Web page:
262 METALLURGY OF CAST IRON.
In making chilled work, it is essential to understand the various effects which the different metalloids have-in controlling the combined carbon, associated with a knowledge of the individual effect of each metalloid in regulating the character of the hardness best calculated to stand the wear of friction or heat, as outlined in the former part of this Chapter.
In a general way it can be said that the percentage of the chemical constituents which combine to make chill castings ranges in silicon from 0.50 to i.io, manganese from 0.55 to 1.50 per cent., phosphorus from 0.20 to 0.70 and in sulphur from .02 to .10, with the total carbon from 2.50 to 3.75.
The quality to be first understood is the depth of the chill and hardness desired in a casting; second, the chilling properties of the iron to be used. To make a comparative test in order to learn of the chilling qualities of an iron by casting chill specimens, it should be remembered that 4t hot iron" will chill deeper than "dull iron," and that note should be taken of the same, in connection with the other elements of chilling, as outlined in Chapter LVI. It is also to be remembered that manganese will give longer life to the fluidity of metal than sulphur, where preference can be given either, in producing the combined carbon. It is very important in assisting to prevent " cold shuts" or " chill cracks," when pouring a mould, to have the metal run freely, and hence the advantage of manganese over sulphur, as above stated.*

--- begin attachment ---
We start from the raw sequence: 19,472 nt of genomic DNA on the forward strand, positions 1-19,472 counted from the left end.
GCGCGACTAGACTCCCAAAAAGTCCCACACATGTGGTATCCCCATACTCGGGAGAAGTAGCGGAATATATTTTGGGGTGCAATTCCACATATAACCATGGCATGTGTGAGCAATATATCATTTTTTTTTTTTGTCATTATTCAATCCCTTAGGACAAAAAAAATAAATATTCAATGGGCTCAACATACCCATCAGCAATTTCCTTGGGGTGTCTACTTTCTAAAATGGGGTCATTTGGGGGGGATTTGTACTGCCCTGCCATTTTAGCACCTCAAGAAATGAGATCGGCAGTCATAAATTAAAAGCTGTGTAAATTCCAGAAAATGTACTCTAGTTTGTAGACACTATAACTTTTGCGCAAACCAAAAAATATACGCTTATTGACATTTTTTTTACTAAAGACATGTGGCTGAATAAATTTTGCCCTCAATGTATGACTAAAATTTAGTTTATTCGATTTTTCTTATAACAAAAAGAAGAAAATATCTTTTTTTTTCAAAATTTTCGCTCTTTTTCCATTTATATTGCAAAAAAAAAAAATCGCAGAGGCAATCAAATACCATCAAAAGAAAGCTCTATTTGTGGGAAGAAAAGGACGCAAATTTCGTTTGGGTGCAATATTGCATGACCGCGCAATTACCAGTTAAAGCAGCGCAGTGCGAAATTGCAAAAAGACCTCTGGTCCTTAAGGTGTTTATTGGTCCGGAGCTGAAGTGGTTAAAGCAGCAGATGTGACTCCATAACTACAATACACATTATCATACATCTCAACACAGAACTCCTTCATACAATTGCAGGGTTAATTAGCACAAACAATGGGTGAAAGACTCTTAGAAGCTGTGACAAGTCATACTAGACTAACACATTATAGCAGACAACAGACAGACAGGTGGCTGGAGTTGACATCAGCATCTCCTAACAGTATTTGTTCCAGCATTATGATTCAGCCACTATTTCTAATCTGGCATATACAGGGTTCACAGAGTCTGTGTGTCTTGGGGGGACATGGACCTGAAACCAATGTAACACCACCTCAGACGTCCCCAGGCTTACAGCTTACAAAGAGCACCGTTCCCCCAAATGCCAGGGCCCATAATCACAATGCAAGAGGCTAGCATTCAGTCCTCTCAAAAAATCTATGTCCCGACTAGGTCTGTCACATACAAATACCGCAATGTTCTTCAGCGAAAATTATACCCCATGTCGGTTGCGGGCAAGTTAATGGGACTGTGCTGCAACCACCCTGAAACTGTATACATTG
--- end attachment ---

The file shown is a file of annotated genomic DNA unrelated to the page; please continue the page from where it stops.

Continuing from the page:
* Information on the thickness of chills, methods for making and pouring "chilled" castings, also making clean and smooth and perfect work, can be found on pages 272 and 276 in "American Foundry Practice," and page 234 in "Moulder's Text-Book."from the white to the grey in chilled castingsly the same depth.... Shop scrap ...... 15 x ro x 1.50 i. So 22.50 iS.oo